Opposed to the Plan In Its Entirety
I am opposed to the plan in its entirety, because the variations of interest rates are contingent upon my acquiescence in the reduction of payments to old-age, invalid, and war pensioners, and because implicit in the plan is an abandonment of the whole conception of the Labor movement in regard to the reconstruction of society. Although the plan professes to be a complete plan, it leaves untouched the top-heavy political system of this country; it takes no cognisance of the enormous opportunities for economy that have been presented to statesmen for nearly a generation; and in effect it says to me, "Go out and justify the taking of 2/6 a week from the income of an old-age pensioner, while at the same time it is proposed that we shall continue to maintain the panoply of six sovereign States, with six agents-general, six governors, and all the pomp and ceremony of thirteen chambers connected with the political mechanism of this country."
I say, too, that one of the cardinal omissions is that the plan leaves entirely unaffected the whole of the liabilities of policy-holders in insurance companies in Australia, of whom there are thousands. The honorable member for Maribyrnong (Mr Fenton) last night referred to the contributions that insurance companies had made to Australian loans, and emphasised the contention that those companies were, for the most part, the repository of the savings and the securities of the poor, the thrifty, and the moderately well-to-do. What is to happen to the man who, in the last eight or ten years, undertook, to pay £25, £30, or even 40 by way of premium to an insurance company in order to make some provision for his old age, or for his dependants in the event of his death? The incomes of these men are to be deflated. This plan represents a complete surrender to deflation. It is an abandonment of every effort to prop up the internal economy of Australia on the basis of the average of prices from 1925 to 1929; yet it leave hundreds of men and women with the obligation to discharge next year, on greatly reduced incomes, the liabilities that they have incurred in order that they might make provision for their old age. There is a fundamental difference between a policy-holder in an insurance company and a depositor in a savings bank. If the policy-holder does not continue his payments he loses the whole of his savings; whereas if a man cannot continue adding to his savings bank account, he does not lose anything.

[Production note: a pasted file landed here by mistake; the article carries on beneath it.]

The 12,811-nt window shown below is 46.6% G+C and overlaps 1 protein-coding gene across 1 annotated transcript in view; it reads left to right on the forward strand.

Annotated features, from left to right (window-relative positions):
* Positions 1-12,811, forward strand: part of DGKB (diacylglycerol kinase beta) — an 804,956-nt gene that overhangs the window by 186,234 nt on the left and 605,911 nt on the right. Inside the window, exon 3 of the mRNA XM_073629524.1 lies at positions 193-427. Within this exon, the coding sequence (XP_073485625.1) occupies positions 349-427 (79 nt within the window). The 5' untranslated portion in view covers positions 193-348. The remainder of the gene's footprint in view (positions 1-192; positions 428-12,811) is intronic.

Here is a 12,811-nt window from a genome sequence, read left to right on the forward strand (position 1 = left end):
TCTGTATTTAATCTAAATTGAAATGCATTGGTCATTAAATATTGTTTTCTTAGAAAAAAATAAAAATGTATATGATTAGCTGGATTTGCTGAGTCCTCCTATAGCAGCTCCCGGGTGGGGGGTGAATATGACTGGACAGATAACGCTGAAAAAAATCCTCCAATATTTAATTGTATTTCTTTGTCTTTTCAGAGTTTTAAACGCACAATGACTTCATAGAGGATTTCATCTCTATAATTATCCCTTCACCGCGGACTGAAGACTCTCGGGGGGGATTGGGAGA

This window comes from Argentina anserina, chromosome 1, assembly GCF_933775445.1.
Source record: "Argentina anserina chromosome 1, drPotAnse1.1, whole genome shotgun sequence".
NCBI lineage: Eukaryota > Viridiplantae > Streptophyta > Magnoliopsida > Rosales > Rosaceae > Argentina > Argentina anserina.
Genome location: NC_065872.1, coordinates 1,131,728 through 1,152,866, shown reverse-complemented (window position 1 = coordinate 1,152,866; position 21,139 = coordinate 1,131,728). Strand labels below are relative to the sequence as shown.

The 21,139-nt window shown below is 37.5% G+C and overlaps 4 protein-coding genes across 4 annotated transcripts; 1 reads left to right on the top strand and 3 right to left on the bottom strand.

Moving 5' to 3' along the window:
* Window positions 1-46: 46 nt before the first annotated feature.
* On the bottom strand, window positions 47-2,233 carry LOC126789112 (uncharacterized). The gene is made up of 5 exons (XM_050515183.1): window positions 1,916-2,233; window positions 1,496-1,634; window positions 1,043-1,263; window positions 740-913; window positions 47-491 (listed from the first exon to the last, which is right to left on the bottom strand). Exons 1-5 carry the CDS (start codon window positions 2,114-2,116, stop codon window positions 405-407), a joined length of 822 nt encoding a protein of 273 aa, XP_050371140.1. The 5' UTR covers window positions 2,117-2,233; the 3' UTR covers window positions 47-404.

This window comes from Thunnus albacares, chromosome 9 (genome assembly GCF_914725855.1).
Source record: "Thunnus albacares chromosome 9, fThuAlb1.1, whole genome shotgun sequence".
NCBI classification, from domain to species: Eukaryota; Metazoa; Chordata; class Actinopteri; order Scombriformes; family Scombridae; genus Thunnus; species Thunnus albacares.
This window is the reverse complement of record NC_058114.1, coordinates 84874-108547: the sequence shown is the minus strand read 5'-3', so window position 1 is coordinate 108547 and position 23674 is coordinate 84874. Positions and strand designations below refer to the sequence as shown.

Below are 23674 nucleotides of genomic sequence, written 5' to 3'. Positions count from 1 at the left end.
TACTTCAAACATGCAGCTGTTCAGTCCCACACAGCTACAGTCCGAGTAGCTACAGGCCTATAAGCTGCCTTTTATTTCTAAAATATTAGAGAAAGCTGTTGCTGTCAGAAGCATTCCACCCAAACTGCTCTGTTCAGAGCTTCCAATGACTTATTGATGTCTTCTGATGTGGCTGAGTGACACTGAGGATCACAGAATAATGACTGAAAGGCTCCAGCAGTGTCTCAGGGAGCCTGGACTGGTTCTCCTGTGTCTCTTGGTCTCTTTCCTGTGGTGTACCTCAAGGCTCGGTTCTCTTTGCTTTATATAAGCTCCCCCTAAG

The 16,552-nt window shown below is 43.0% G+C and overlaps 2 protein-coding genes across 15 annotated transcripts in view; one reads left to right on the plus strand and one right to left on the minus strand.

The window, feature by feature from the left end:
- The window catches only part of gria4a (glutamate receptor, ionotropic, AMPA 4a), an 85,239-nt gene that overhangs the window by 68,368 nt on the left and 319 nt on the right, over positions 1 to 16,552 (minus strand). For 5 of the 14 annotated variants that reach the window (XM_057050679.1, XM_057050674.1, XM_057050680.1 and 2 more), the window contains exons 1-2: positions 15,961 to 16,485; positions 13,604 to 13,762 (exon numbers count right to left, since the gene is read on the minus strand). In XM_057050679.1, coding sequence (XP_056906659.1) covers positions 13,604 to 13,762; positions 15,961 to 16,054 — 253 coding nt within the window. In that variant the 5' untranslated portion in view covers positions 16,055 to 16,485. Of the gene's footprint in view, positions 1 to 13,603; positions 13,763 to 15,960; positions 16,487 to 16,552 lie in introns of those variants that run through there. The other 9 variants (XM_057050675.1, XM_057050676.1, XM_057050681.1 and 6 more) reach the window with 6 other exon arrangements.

Price Level Will Fall
Summarising, I say that this plan involves a falling price-level, aggravating the unemployment problem –
Mr Theodore: No
Mr Curtin: How, then, can the honorable gentleman account for the additional £3,000,000 which the experts say that governments will have to provide for sustenance next year? The plan further involves a restricted demand, making business conditions more difficult than ever. These difficulties will not be offset by any advantage to the wage-earner; owing to wages falling with the cost of living, the wage-earner will be able to reap no advantage. A further consideration is that, ultimately, bondholders and receivers of interest will make no real sacrifice, because the adjustment of the price-level will make the purchasing power of their 4 per cent as great as that of the interest which they previously received. That is the case which has been put up to them.
Mr Theodore: How can that be so if prices increase?
Mr Curtin: I say that prices will fall. The reason that I have given for my attack upon the plan is that it constitutes an abandonment of the policy that this Government previously put forward, which had for its purpose the restoration of the price level to the 1924-29 average. I say that one of the effects of this programme will be a fall in prices. If they do not fall, how in the name of conscience can this Parliament justify 20 per cent cuts in wages, pensions, and all other governmental expenditure? Therefore, I say that wage-earners will get no benefit from this plan because falling wages will keep at par with prices on the new deflated basis; whereas the handholders will gain, because with every fall in prices the purchasing power of their 4 percent will become greater. I say, further, that, with the exception of importers and certain exporting firms, the trading businesses will probably share heavily in the sacrifices that are to be made. I do not represent the trading business of this country, but one must endeavor to visualise the plan as a whole and to calculate its consequences. This declaration of mine will probably be borne out. Wage-earners, the majority of salary-earners, and primary producers will be the hardest hit, because, if this plan has realisation ahead of it, exchange will have to drop. One of the purpose, surely, should be to abolish the exceptional charges on account of exchange that are now imposed upon Australian Governments. The deduction of over £3,000,000 from pensions is an exaction from the poor relatively greater than then £6,500,000 which is to be taken from the bondholders. I place that in the forefront of my opposition to the plan.